Canada to Introduce New Warning Labels on Cigarette Packs in Bid to Cut Smoking Rate

Canada wants to become a country where there will soon be almost no smokers. Photo: Julian Stratenschulte/dpa

A new requirement is to be phased in in Canada starting August 1, to help reduce the smoking rate to less than 5 percent by 2035. How is this supposed to work?

Ottawa – In You have every single cigarette will in future be provided with a warning. This was announced by the country’s government on Wednesday (local time). Sayings like “poison in every train”, “tobacco smoke harms children” or “cigarettes cause cancer” are planned, the broadcaster CBC reported. The new requirement will be gradually introduced from August 1st, the government said. It should help reduce the smoking rate to less than five percent by 2035. According to the Canadian media, this is currently around 13 percent, in 1965 it was around 50 percent.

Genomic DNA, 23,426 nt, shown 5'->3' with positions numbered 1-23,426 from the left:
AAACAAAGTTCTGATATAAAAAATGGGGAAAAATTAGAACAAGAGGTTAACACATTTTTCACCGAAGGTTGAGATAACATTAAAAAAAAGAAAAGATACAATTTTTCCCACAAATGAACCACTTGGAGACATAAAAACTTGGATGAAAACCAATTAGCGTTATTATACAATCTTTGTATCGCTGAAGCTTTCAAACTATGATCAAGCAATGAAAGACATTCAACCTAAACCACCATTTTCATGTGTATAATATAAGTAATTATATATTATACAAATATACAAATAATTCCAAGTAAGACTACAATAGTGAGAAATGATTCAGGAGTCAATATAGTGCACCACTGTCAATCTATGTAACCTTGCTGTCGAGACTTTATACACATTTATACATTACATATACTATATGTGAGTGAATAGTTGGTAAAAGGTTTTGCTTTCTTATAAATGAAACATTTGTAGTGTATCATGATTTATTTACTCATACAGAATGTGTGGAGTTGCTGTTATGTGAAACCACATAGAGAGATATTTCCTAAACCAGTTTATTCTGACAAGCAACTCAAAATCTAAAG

Canada is considered a global leader in tobacco control. The newspaper “The Globe and Mail” pointed out that the country was the first in the world to introduce shock images on cigarette packs in 2001. The stricter rules should now warn even more clearly of health risks. The aim is to deter young people and non-smokers, encourage smokers to quit and reduce the number of tobacco-related deaths. According to the government, 48,000 people die every year in Canada as a result of tobacco use.

Australia also announced on Wednesday – just in time for World No Tobacco Day – that in the future not only packs but also individual butts would be provided with warnings. In addition, flavored cigarettes and slim cigarettes are to be banned there. The smoking rate, which is currently twelve percent, should also be reduced to below five percent in Australia, but by 2030. In Germany, according to the Federal Ministry for Health a total of 23.8 percent of women and men aged 18 and over.